While I don’t believe “thinking positive” is vital to a good cancer outcome, I do believe that negative assumptions affect cancer treatment outcomes.
I know of many who assume prior to cancer therapy that their normal lives will be over while on chemo…they will feel ill, be nauseated, will vomit often, not be able to eat and will be fatigued while on chemo. And bald.
Many also assume their recovery from surgery will be extensive, they will be out of commission for months following surgical intervention. They assume they will have side effects from radiation therapy.
I wonder sometimes if those assumptions become a self-fulfilling prophecy?
I personally had a very major cancer surgery. Prior to surgery I was told I would be in ICU post-op and would be hospitalized for at least 12 days. But I didn’t go to ICU post-op as I did well after surgery. I was discharged in 6 days, not 12. I walked 3 miles 8 days after my surgery. I was driving my car in 2 weeks and back to my normal life in three weeks.
I started chemotherapy with no pre-conceived notions of my life being altered, and it wasn’t. I was nauseated only once during my 7 months of chemotherapy, ate well, gained weight and never vomited. I didn’t lose my hair. I drove myself to and from chemo treatments and ran errands on my way home from chemo. I did athletic training while on chemo. Six months after I completed chemo I rode my bicycle 100 miles in one day (I trained for that event while on chemo). I lived a normal life…the few chemo side effects I had were cured with medication once I brought them to the attention of my oncologist. I felt a bit washed out on chemo days, but hey, I’d had days where I felt a bit washed out prior to chemo. They’ve come a long way with chemo, nowadays drugs are given prior to chemo treatments to prevent side-effects.
I had a friend with my same cancer who was in her 70s. She was also discharged from the hospital following her extensive surgery in a week. She was soon after surgery kayaking and hiking and doing the things she loved. My 79 year old aunt is experiencing a breast cancer recurrence, but is living a normal and full life while on chemo, following 39 uneventful radiation treatments.
I know of others who after the same surgery I had spend months recovering. Who don’t resume their lives and interests for the better part of a year.
And I wonder sometimes if expectations play a part in outcomes. If we expect to be ill and disabled, maybe we will be. If we expect prolonged recovery, maybe it will become our reality. It’s not so much that we need to think positive when we enter cancer treatment, maybe it’s more that we go into it open-minded? Maybe our attitude in part determines whether we will be victims or victors?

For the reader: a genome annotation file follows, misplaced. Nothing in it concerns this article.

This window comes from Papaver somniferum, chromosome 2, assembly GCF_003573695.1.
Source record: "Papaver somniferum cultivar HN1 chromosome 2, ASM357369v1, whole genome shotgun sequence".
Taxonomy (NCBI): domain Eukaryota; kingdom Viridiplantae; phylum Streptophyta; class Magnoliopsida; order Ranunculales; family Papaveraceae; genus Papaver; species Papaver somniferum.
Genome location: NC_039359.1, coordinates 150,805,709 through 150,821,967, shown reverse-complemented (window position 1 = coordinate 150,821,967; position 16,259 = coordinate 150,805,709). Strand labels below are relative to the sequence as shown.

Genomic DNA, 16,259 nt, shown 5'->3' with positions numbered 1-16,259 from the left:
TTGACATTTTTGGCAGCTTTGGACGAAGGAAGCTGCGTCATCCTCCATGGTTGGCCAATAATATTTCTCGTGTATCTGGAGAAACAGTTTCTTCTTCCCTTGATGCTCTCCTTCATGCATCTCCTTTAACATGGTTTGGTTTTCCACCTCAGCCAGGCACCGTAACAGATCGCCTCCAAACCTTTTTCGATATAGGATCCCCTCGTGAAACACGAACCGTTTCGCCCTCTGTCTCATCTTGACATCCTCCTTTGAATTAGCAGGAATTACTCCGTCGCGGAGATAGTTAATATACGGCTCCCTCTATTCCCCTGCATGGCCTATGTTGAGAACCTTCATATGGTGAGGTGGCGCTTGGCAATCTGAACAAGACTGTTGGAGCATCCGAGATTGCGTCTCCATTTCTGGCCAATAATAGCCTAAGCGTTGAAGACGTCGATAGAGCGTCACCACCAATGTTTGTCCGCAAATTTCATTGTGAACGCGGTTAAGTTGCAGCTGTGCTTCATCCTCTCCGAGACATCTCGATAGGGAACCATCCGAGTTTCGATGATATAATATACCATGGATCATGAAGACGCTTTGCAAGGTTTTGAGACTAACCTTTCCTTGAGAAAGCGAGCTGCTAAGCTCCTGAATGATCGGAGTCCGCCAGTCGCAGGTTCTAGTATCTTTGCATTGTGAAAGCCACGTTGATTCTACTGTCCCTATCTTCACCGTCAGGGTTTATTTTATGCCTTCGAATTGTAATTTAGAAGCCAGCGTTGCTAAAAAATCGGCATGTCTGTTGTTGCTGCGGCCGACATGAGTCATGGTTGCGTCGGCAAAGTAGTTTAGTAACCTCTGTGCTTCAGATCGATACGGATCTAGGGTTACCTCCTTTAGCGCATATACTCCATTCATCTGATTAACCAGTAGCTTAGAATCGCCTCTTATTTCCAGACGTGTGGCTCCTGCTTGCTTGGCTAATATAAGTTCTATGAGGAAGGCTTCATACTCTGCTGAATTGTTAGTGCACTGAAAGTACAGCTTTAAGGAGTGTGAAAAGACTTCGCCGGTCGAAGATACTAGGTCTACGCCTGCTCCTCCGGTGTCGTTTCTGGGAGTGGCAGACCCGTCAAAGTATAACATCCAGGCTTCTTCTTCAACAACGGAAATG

I have to agree that expectations play a role in recovery. Unfortunately, it is not the only factor.
Following my first surgery, when my cancer was discovered, I was back to full activity in no time. My second surgery, with a “worst case scenario” hospitalization of 7-10 days was riddled with unexpected complications, all the while with me asking when I’d be discharged. However, intestinal ileus won, and I was hospitalized for 28 days.
I went to IP chemo with no expectations other than some bloating – I had unforeseen extreme pain and complications. The doctors discontinued after 5 of a planned 8 cycles, with the hope that systemic chemo would be easier for me.
I went into systemic chemo fearful, but reassured that the side effects could be controlled. My reactions to the Oxaliplatin were rare ones that I hadn’t been told about. My hand-foot from the 5FU left me unable to walk. A few other unexpected side effects convinced me to discontinue after 7 of a planned 12 cycles.
Throughout, people were constantly remarking on how good my outlook was; amazed that I remained so up-beat. I now feel pretty good overall, and have pushed my cancer to the background. I feel confident that if my attitude had not been so good, the problems would have been worse, would have pushed me down much lower. However, with expectations that all was going to be manageable, I was wrong.
I was a victim of bad luck in terms of rare complications. I am a victor in that cancer is not controlling my life, that I have a “normal” life back. Cancer is now in the background.
People need to understand that your outlook can help, but it won’t avoid inevitable problems. I resent the people who tell me that everything will be okay because I have the right attitude.
A very dear friend of mine with an extraordinary outlook on life died of cancer. She stayed hopeful and upbeat until the end, was devoutly religious, and did “all the right things”. Despite her emotional strength, her body let her down. She could not fight the cancer.
Yes, go into this with the attitude that you can beat it. But also know that the enemy is strong. And not winning does not mean that you have failed.
I'm sorry you went through so much. I know some with upbeat attitudes still have a difficult time, and some have problems in spite of positive expectations.
And I truly don't believe an "I'll beat this attitude", religious support and doing "all of the right things" guarantee cancer survival, I know too many who have done all of those things and not survived. Cancer is a large and strong enemy.
But there are also some who have "anticipitory nausea and vomiting" before even receiving chemo as they are so convinced beforehand they will have those side effects. I think positive expectations in recovery, while not the only factor, are still an important factor. We at least have to go into it with an open mind!
Alice, wanted to add that I loved what you said…"And not winning does not mean that you have failed." You are so right.